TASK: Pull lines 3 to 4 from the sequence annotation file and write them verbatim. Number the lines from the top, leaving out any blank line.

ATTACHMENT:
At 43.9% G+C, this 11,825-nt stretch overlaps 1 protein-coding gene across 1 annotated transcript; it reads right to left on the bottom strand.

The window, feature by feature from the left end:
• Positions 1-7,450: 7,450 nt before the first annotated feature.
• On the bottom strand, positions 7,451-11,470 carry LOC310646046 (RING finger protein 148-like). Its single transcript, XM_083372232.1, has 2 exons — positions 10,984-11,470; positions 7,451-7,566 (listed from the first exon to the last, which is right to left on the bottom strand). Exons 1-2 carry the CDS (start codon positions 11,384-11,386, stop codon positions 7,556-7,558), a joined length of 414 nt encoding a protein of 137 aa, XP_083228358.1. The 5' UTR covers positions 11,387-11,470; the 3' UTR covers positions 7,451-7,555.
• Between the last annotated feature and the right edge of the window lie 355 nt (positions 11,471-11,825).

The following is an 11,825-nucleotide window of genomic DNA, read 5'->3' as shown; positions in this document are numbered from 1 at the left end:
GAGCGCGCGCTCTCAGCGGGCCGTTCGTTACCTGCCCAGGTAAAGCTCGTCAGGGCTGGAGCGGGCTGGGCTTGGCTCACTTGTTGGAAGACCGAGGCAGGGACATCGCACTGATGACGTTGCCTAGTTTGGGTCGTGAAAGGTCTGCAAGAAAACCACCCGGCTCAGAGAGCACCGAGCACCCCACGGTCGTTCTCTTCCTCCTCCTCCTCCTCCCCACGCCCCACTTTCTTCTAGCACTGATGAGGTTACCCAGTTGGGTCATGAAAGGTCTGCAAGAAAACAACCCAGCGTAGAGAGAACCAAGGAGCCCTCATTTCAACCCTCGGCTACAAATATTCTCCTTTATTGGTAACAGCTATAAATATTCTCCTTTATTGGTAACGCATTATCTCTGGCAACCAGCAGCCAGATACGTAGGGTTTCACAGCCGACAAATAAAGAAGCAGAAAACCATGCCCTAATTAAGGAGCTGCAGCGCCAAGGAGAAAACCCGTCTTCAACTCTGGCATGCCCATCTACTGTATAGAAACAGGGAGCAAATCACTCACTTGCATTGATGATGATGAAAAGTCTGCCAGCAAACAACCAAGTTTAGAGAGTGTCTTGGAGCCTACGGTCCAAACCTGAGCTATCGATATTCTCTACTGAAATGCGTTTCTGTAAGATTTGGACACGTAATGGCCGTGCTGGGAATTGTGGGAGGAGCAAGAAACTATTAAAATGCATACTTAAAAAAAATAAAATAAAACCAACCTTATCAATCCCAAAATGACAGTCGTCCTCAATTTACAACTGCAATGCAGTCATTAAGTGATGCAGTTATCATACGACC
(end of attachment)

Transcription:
• Positions 1-7,450: 7,450 nt before the first annotated feature.
• On the bottom strand, positions 7,451-11,470 carry LOC310646046 (RING finger protein 148-like). Its single transcript, XM_083372232.1, has 2 exons — positions 10,984-11,470; positions 7,451-7,566 (listed from the first exon to the last, which is right to left on the bottom strand). Exons 1-2 carry the CDS (start codon positions 11,384-11,386, stop codon positions 7,556-7,558), a joined length of 414 nt encoding a protein of 137 aa, XP_083228358.1. The 5' UTR covers positions 11,387-11,470; the 3' UTR covers positions 7,451-7,555.